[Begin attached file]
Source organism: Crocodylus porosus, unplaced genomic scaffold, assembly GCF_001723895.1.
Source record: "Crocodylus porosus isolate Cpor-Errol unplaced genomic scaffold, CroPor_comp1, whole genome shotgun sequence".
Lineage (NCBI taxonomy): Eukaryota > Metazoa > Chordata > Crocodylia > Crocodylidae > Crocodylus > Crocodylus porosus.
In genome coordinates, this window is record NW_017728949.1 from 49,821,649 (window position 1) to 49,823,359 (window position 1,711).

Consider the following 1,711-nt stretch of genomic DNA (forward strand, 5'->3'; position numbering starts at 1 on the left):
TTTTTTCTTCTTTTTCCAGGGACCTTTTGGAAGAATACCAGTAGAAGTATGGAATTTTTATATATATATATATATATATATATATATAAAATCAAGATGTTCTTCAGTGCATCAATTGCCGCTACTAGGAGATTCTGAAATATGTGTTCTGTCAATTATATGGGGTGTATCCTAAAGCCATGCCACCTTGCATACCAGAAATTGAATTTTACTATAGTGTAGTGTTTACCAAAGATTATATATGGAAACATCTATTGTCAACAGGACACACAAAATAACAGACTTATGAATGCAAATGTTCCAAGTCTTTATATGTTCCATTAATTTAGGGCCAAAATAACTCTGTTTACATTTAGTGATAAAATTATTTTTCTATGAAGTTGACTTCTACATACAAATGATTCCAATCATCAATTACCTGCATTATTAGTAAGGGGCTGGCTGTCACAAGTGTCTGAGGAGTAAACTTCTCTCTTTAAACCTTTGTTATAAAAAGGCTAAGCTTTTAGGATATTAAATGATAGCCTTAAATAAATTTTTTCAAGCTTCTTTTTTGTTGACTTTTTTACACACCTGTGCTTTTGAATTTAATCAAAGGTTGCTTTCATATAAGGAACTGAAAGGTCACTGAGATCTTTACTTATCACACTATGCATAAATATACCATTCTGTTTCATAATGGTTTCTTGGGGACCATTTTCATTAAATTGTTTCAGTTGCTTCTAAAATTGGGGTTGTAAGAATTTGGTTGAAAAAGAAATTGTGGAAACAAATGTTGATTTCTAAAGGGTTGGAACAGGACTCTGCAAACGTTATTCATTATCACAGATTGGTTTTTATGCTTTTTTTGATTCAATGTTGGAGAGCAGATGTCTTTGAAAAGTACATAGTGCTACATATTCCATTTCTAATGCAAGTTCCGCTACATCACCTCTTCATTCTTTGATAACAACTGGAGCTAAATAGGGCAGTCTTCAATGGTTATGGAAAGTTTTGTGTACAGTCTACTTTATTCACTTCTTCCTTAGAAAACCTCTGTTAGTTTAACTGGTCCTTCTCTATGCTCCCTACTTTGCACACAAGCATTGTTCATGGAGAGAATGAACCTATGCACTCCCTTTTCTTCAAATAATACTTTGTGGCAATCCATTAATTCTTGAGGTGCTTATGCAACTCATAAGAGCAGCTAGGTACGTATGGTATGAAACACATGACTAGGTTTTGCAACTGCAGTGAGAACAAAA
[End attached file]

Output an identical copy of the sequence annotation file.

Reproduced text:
Source organism: Crocodylus porosus, unplaced genomic scaffold, assembly GCF_001723895.1.
Source record: "Crocodylus porosus isolate Cpor-Errol unplaced genomic scaffold, CroPor_comp1, whole genome shotgun sequence".
Lineage (NCBI taxonomy): Eukaryota > Metazoa > Chordata > Crocodylia > Crocodylidae > Crocodylus > Crocodylus porosus.
In genome coordinates, this window is record NW_017728949.1 from 49,821,649 (window position 1) to 49,823,359 (window position 1,711).

Consider the following 1,711-nt stretch of genomic DNA (forward strand, 5'->3'; position numbering starts at 1 on the left):
TTTTTTCTTCTTTTTCCAGGGACCTTTTGGAAGAATACCAGTAGAAGTATGGAATTTTTATATATATATATATATATATATATATATAAAATCAAGATGTTCTTCAGTGCATCAATTGCCGCTACTAGGAGATTCTGAAATATGTGTTCTGTCAATTATATGGGGTGTATCCTAAAGCCATGCCACCTTGCATACCAGAAATTGAATTTTACTATAGTGTAGTGTTTACCAAAGATTATATATGGAAACATCTATTGTCAACAGGACACACAAAATAACAGACTTATGAATGCAAATGTTCCAAGTCTTTATATGTTCCATTAATTTAGGGCCAAAATAACTCTGTTTACATTTAGTGATAAAATTATTTTTCTATGAAGTTGACTTCTACATACAAATGATTCCAATCATCAATTACCTGCATTATTAGTAAGGGGCTGGCTGTCACAAGTGTCTGAGGAGTAAACTTCTCTCTTTAAACCTTTGTTATAAAAAGGCTAAGCTTTTAGGATATTAAATGATAGCCTTAAATAAATTTTTTCAAGCTTCTTTTTTGTTGACTTTTTTACACACCTGTGCTTTTGAATTTAATCAAAGGTTGCTTTCATATAAGGAACTGAAAGGTCACTGAGATCTTTACTTATCACACTATGCATAAATATACCATTCTGTTTCATAATGGTTTCTTGGGGACCATTTTCATTAAATTGTTTCAGTTGCTTCTAAAATTGGGGTTGTAAGAATTTGGTTGAAAAAGAAATTGTGGAAACAAATGTTGATTTCTAAAGGGTTGGAACAGGACTCTGCAAACGTTATTCATTATCACAGATTGGTTTTTATGCTTTTTTTGATTCAATGTTGGAGAGCAGATGTCTTTGAAAAGTACATAGTGCTACATATTCCATTTCTAATGCAAGTTCCGCTACATCACCTCTTCATTCTTTGATAACAACTGGAGCTAAATAGGGCAGTCTTCAATGGTTATGGAAAGTTTTGTGTACAGTCTACTTTATTCACTTCTTCCTTAGAAAACCTCTGTTAGTTTAACTGGTCCTTCTCTATGCTCCCTACTTTGCACACAAGCATTGTTCATGGAGAGAATGAACCTATGCACTCCCTTTTCTTCAAATAATACTTTGTGGCAATCCATTAATTCTTGAGGTGCTTATGCAACTCATAAGAGCAGCTAGGTACGTATGGTATGAAACACATGACTAGGTTTTGCAACTGCAGTGAGAACAAAA